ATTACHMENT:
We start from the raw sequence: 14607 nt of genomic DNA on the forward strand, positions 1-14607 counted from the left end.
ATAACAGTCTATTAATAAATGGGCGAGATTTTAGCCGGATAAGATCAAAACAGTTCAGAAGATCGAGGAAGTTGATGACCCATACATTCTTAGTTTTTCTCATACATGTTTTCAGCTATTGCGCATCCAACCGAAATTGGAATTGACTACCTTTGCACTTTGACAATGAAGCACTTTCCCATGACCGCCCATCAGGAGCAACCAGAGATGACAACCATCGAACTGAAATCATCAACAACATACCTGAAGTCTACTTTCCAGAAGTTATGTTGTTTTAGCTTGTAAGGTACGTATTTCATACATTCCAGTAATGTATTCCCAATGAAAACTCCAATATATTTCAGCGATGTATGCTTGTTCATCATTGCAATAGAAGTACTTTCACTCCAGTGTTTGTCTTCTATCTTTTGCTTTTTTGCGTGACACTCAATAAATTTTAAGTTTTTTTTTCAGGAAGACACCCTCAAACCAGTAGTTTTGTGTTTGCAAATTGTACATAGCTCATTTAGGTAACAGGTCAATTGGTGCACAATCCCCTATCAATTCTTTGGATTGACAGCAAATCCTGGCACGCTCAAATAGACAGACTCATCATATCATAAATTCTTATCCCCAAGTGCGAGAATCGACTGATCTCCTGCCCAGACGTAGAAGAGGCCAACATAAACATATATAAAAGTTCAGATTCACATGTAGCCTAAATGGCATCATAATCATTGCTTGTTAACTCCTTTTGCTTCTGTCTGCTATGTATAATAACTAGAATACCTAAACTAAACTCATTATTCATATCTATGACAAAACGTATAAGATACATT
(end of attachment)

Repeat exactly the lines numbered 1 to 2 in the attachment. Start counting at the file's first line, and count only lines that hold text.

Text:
We start from the raw sequence: 14607 nt of genomic DNA on the forward strand, positions 1-14607 counted from the left end.
ATAACAGTCTATTAATAAATGGGCGAGATTTTAGCCGGATAAGATCAAAACAGTTCAGAAGATCGAGGAAGTTGATGACCCATACATTCTTAGTTTTTCTCATACATGTTTTCAGCTATTGCGCATCCAACCGAAATTGGAATTGACTACCTTTGCACTTTGACAATGAAGCACTTTCCCATGACCGCCCATCAGGAGCAACCAGAGATGACAACCATCGAACTGAAATCATCAACAACATACCTGAAGTCTACTTTCCAGAAGTTATGTTGTTTTAGCTTGTAAGGTACGTATTTCATACATTCCAGTAATGTATTCCCAATGAAAACTCCAATATATTTCAGCGATGTATGCTTGTTCATCATTGCAATAGAAGTACTTTCACTCCAGTGTTTGTCTTCTATCTTTTGCTTTTTTGCGTGACACTCAATAAATTTTAAGTTTTTTTTTCAGGAAGACACCCTCAAACCAGTAGTTTTGTGTTTGCAAATTGTACATAGCTCATTTAGGTAACAGGTCAATTGGTGCACAATCCCCTATCAATTCTTTGGATTGACAGCAAATCCTGGCACGCTCAAATAGACAGACTCATCATATCATAAATTCTTATCCCCAAGTGCGAGAATCGACTGATCTCCTGCCCAGACGTAGAAGAGGCCAACATAAACATATATAAAAGTTCAGATTCACATGTAGCCTAAATGGCATCATAATCATTGCTTGTTAACTCCTTTTGCTTCTGTCTGCTATGTATAATAACTAGAATACCTAAACTAAACTCATTATTCATATCTATGACAAAACGTATAAGATACATT